BlackRock purchases equity stake in Aussie EV charger provider, Jolt
US investment giant, BlackRock has purchased an equity stake in Australian electric vehicle charging provider, JOLT Charge to support the companies rollout of EV infrastructure across the country.
Under the agreement, the BlackRockwill also provide A$100 million towards expanding the business, including the rollout of over 5000 charging stations across Australia.
The investment was made through BlackRock’s Global Renewable Power investment fund, which has attracted outside investment totalling US$4.8 billion.
As one of Australia’s largest owner-operators of EV charging stations, JOLT recently announced a partnership with Ausgrid to create charging stations out of existing infrastructure.
“The EV charging industry in APAC has tremendous near and long-term growth potential, which creates exciting investment opportunities for BlackRock’s clients,” managing director of BlackRock Renewable Power, Charlie Reid said.
“We believe the electrification of transport plays a pivotal role in advancing Australia’s energy transition and we look forward to harnessing this through our investment in JOLT.”
Two new commissioners appointed to guide future of Sydney
Two highly experienced new policy experts, Meg McDonald and Natalie Walker, will join the Greater Sydney Commission as environment and social commissioners respectively, to help lead planning over the next four years.
Chief Commissioner Geoff Roberts said it was a crucial time for his organisation as it pursued a vision of transforming Sydney into “a metropolis of three cities”.
“Ms McDonald brings a wealth of experience that will be vital to long-term planning that confronts the climate emergency,” Mr Roberts said.
“Ms Walker brings wide-ranging experience in health, human rights and human services, and importantly brings First Nations lived experience and knowledge to the Commission’s work.”
Meanwhile, Deborah Dearing (Eastern City and North District) and Peter Poulet (Central City and South District) have been reappointed as district commissioners.
The newly and re-appointed commissioners will begin four-year terms from next month, while recruitment of a new economic commissioner remains underway following the resignation of Jackie Taranto for personal reasons.
Clare Parry has added another feather to her cap, joining Development Victoria as sustainability manager, departing her former role with HIP V. HYPE.
As a trained mechanical engineer, Parry has worked in building services companies and operated her own environmentally sustainable design and Passivhaus company.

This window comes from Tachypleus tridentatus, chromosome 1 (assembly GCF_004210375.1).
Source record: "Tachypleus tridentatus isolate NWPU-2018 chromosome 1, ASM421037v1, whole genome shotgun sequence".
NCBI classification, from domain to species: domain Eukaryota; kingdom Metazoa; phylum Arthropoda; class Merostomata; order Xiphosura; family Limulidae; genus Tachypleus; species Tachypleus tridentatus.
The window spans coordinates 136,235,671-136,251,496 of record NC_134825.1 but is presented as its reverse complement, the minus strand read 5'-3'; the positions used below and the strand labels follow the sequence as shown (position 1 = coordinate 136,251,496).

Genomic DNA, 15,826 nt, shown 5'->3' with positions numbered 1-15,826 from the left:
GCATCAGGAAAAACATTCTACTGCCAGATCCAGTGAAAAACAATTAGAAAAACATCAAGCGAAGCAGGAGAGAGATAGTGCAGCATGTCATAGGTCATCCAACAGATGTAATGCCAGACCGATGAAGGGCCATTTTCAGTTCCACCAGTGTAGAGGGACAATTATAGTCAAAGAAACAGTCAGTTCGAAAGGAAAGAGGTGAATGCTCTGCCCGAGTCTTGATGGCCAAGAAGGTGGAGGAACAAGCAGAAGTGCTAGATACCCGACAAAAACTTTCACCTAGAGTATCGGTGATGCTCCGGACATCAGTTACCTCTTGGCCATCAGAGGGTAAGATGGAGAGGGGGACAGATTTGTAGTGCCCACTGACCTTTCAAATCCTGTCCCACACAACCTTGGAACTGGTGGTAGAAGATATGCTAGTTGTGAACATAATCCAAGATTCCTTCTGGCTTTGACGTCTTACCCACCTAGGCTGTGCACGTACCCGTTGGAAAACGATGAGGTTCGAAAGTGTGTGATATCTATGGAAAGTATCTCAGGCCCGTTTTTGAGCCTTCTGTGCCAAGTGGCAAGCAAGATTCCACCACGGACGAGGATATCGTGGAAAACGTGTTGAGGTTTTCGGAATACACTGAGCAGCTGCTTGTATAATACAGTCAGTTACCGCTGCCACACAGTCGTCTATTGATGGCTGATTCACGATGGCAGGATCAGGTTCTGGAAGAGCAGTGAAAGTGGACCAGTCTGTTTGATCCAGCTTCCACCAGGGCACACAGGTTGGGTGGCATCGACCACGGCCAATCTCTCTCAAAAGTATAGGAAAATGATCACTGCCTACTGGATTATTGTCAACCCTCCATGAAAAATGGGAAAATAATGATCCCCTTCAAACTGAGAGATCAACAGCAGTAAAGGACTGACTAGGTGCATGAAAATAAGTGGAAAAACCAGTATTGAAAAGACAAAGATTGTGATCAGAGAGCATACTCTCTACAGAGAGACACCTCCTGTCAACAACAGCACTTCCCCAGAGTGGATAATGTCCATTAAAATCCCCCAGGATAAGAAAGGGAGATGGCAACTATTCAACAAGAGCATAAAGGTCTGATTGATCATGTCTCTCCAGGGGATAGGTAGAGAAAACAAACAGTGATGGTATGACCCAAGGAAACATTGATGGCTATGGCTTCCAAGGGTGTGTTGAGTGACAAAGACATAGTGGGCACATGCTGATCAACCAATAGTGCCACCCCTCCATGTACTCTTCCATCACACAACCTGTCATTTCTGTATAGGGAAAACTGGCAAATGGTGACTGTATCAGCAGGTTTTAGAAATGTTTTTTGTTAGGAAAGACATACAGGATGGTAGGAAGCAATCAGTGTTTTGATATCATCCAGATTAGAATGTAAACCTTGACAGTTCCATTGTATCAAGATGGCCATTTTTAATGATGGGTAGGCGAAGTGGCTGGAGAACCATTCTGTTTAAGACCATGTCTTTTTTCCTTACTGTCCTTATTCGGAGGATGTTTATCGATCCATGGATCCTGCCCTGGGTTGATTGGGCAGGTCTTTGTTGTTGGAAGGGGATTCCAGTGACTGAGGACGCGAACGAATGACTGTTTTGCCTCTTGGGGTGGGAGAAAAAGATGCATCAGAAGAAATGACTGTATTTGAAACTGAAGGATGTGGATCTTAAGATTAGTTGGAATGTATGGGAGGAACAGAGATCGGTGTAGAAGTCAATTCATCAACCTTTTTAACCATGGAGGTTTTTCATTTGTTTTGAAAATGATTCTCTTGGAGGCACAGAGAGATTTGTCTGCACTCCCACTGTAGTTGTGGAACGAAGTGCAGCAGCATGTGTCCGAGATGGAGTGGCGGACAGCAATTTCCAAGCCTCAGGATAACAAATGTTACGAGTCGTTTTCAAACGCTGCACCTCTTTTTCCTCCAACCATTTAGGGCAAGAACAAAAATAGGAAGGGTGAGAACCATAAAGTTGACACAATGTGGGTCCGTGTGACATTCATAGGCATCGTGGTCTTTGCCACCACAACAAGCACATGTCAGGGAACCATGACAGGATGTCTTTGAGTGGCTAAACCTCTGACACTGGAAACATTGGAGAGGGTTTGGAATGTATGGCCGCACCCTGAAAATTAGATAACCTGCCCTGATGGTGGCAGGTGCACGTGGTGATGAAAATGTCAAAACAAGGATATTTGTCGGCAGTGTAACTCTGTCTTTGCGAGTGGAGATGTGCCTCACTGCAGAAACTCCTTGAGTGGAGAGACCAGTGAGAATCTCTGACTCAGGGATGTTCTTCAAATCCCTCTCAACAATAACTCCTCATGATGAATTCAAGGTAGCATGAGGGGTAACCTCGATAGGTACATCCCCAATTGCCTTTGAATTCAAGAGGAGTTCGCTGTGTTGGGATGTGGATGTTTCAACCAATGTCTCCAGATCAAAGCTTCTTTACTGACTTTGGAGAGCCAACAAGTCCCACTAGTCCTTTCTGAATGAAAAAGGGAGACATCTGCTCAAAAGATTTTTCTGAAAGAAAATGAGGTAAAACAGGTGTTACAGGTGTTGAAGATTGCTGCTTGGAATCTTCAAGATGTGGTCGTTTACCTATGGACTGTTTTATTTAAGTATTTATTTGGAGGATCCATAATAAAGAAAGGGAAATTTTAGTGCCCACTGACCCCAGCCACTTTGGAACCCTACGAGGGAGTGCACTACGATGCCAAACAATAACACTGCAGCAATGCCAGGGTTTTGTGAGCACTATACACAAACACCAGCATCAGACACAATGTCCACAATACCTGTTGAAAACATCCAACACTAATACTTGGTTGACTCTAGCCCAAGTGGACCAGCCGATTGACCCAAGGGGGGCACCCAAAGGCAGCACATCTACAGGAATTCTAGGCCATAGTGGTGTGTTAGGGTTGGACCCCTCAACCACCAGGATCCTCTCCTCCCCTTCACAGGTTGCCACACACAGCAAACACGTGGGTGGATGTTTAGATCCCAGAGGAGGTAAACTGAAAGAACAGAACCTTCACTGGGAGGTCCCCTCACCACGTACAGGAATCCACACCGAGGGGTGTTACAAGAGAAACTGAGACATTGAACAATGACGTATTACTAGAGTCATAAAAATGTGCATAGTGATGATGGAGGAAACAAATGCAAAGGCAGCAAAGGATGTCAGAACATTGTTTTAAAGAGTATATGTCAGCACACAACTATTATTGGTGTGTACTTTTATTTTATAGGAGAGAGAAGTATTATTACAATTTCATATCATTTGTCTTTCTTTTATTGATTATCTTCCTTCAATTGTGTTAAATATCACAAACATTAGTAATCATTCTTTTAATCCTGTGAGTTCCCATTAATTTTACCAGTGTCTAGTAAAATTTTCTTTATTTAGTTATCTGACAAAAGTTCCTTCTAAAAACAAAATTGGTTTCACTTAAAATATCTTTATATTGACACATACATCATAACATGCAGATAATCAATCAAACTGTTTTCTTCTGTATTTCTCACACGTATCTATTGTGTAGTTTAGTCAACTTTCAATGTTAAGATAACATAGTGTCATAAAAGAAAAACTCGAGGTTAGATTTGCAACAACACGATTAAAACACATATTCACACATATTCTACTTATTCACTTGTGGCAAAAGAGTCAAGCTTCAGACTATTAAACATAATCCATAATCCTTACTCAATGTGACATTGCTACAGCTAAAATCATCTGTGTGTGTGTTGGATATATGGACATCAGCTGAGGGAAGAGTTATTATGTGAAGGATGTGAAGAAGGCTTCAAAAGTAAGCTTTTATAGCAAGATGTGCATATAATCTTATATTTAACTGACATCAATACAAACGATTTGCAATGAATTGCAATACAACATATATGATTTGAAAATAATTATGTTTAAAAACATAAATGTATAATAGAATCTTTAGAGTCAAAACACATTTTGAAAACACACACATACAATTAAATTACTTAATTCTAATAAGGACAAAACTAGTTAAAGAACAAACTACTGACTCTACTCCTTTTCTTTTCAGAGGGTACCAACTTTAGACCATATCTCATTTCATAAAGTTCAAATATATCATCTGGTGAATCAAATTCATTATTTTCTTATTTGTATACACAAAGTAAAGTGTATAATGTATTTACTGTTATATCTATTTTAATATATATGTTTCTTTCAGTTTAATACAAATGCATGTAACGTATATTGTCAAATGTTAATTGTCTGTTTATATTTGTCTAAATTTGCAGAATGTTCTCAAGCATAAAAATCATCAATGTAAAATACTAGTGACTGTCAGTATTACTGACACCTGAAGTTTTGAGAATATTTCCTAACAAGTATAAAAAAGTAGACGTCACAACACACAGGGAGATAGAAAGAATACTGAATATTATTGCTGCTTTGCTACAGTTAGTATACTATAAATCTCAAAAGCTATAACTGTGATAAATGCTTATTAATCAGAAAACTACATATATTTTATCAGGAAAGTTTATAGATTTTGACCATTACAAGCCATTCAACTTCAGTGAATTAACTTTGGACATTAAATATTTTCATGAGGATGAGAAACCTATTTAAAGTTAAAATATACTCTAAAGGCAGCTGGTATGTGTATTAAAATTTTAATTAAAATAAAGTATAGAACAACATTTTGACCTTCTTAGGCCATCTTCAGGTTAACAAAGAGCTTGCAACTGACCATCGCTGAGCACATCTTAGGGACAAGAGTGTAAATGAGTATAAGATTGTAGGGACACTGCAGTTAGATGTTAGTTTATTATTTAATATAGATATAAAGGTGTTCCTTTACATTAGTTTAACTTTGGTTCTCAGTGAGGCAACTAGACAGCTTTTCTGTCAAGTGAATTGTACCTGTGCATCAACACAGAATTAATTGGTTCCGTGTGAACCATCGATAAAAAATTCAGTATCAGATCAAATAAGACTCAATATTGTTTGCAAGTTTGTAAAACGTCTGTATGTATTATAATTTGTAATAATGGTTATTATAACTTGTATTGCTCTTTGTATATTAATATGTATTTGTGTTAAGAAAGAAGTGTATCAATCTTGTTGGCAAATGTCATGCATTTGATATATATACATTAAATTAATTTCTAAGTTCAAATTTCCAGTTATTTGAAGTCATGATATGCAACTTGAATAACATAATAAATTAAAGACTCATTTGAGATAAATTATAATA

“I’m hoping to help build the framework that makes sustainable outcomes easier for everyone. I believe that sustainability does benefit everyone and look forward to bringing that to the fore in all of our projects,” Ms Parry said.
Hamish Stuart has joined Dexus’ office team as general manager, development leasing, having spent the past four years as AMP’s head of leasing, office and industrial.
“We have some exciting city-shaping developments in the pipeline including Central Place Sydney, Waterfront Brisbane, and 60 Collins Street in Melbourne, and Hamish will be integral to our team,” the company said.
Our pick of the jobs
Victoria’s Department of Families, Fairness and Housing is looking for a senior project manager, new build sustainable design.
It’s one of those roles with some real opportunity to make a difference as you advance environmental sustainability and human health outcomes across Victoria’s social housing stock.
Victoria is currently in the midst of a $5.3 billion social and affordable housing blitz with “ambitious” goals for the sustainability of new and existing buildings.
To help they are looking for someone with training and experience as an environmentally sustainable design (ESD) or engineering consultant or specialist in green building construction practice who is also experienced in managing projects, consultancy contracts and supporting policy development and/or implementation.
We at the Fifth Estate see a growing interest in biodiversity and noted the Australian Conservation Foundation is looking for a national biodiversity policy adviser to help guide our approach to this crucial issue.
The role involves developing evidence-based policy solutions to increase the protection and restoration of Australia’s biodiversity as well as build momentum for reform.
If you’re game enough, you will act as an intermediary between scientists and key decision-makers across all levels of government.
You’ll need to have a good understanding of Australia’s biodiversity, environmental regulations, and policies as well as be able to speak the language of researchers and politicians alike while getting your head around the latest data and information and distilling it into policy.
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